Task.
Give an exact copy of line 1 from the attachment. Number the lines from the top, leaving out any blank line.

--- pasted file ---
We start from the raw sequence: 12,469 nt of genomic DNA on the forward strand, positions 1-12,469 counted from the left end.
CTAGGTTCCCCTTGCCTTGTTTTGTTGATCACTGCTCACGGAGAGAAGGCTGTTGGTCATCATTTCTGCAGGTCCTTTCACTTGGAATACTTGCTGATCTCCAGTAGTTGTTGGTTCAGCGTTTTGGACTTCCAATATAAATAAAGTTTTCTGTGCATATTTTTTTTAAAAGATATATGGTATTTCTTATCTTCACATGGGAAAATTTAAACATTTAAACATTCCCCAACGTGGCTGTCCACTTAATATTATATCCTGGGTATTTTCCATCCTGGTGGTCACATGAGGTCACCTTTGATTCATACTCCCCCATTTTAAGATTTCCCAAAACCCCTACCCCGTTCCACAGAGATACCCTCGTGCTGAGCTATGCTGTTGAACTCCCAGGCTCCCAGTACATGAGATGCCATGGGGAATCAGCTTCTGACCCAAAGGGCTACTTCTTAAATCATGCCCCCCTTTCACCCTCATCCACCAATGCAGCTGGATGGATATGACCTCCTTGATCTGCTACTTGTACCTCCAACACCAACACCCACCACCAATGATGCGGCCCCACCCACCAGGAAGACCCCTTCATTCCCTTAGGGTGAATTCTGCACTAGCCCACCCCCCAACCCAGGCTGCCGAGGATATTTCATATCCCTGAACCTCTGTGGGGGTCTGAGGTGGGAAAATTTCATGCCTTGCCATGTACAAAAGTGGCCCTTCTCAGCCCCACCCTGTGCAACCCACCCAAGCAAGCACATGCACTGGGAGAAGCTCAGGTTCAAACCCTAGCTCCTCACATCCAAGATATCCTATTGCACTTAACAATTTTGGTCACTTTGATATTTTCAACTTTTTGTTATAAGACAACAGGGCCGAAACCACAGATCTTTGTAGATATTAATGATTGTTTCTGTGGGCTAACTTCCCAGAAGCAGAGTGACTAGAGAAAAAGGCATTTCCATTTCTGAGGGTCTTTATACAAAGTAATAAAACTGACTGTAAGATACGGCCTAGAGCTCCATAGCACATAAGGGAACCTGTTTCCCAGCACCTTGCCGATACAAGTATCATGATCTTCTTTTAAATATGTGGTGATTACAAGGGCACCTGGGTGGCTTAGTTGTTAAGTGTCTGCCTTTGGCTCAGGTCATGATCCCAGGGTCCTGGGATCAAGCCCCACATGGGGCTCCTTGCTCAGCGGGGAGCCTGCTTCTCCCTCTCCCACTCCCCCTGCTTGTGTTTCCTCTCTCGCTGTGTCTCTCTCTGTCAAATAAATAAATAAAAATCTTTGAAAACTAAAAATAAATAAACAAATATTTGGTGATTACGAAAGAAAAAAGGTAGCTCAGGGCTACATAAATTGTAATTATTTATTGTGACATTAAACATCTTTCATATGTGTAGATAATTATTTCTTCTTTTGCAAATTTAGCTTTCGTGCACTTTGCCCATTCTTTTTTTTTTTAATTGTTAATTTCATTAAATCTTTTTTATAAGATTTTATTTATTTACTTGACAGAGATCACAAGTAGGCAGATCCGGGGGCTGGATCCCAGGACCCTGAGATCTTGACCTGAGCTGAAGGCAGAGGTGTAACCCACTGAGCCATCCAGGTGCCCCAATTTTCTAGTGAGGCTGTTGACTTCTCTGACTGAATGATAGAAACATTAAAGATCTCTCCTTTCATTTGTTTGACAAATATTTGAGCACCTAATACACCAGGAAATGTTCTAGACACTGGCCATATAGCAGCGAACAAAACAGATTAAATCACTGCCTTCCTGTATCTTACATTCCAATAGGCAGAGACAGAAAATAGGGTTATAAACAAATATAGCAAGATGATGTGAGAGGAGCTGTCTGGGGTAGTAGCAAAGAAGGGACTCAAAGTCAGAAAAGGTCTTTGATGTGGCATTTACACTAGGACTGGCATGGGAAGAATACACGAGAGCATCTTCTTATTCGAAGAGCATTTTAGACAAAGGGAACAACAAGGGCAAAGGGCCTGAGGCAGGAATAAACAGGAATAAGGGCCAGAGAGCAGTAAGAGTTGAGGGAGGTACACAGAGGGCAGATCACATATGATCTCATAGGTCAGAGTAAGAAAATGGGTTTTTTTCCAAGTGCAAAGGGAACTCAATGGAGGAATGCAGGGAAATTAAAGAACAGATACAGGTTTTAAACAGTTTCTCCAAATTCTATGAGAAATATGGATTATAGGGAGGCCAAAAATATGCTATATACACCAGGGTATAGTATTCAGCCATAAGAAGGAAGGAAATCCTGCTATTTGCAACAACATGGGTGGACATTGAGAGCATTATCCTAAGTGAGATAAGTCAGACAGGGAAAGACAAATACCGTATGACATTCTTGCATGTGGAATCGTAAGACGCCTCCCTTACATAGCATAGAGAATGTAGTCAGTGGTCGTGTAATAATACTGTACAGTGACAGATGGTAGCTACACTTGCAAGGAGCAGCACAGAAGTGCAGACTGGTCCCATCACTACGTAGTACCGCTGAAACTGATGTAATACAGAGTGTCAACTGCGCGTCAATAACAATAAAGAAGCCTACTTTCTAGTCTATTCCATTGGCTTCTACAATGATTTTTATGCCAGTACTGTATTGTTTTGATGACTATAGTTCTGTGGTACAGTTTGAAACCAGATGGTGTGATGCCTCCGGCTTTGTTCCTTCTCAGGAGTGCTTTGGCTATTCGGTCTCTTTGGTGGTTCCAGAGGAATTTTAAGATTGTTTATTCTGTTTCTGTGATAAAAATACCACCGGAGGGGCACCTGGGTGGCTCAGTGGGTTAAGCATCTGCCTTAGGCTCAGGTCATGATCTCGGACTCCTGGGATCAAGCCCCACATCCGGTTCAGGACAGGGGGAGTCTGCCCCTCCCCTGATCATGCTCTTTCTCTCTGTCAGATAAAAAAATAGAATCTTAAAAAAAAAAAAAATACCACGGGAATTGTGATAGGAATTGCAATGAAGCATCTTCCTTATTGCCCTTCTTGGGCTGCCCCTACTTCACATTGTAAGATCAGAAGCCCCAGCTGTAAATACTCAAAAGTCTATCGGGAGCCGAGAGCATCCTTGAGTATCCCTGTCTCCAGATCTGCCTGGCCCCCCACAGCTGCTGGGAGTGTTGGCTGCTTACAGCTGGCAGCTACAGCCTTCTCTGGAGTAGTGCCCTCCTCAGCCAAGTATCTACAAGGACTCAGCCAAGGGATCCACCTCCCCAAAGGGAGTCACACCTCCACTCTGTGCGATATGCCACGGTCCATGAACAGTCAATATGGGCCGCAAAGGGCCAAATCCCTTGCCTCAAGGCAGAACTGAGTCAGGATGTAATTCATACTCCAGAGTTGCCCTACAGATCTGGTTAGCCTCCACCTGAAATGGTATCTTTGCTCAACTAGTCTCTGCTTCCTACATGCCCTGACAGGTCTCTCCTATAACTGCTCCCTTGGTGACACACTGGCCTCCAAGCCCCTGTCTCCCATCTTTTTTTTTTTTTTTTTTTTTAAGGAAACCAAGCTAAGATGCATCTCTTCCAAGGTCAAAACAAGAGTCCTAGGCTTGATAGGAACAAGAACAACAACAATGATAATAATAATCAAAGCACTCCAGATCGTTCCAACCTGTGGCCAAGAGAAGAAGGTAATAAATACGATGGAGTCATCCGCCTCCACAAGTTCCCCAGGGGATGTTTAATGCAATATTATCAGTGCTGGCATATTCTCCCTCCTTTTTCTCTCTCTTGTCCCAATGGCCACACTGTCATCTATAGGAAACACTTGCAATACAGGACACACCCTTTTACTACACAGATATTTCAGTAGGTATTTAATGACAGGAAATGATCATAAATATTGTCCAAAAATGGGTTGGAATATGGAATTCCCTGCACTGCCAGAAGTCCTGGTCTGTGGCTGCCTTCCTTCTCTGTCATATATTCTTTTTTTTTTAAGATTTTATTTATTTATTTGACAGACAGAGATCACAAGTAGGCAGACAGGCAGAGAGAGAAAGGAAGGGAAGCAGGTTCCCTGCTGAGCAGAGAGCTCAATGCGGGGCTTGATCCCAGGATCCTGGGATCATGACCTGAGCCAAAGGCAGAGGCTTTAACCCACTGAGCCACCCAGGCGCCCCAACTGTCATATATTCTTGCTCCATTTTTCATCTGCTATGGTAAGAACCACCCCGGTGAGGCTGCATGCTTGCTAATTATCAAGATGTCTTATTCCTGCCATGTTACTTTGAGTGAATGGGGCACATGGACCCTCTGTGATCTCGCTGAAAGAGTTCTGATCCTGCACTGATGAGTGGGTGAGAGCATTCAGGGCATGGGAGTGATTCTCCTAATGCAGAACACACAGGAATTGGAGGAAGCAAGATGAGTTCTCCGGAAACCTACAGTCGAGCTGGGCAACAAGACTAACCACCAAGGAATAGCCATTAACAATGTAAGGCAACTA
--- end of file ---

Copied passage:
We start from the raw sequence: 12,469 nt of genomic DNA on the forward strand, positions 1-12,469 counted from the left end.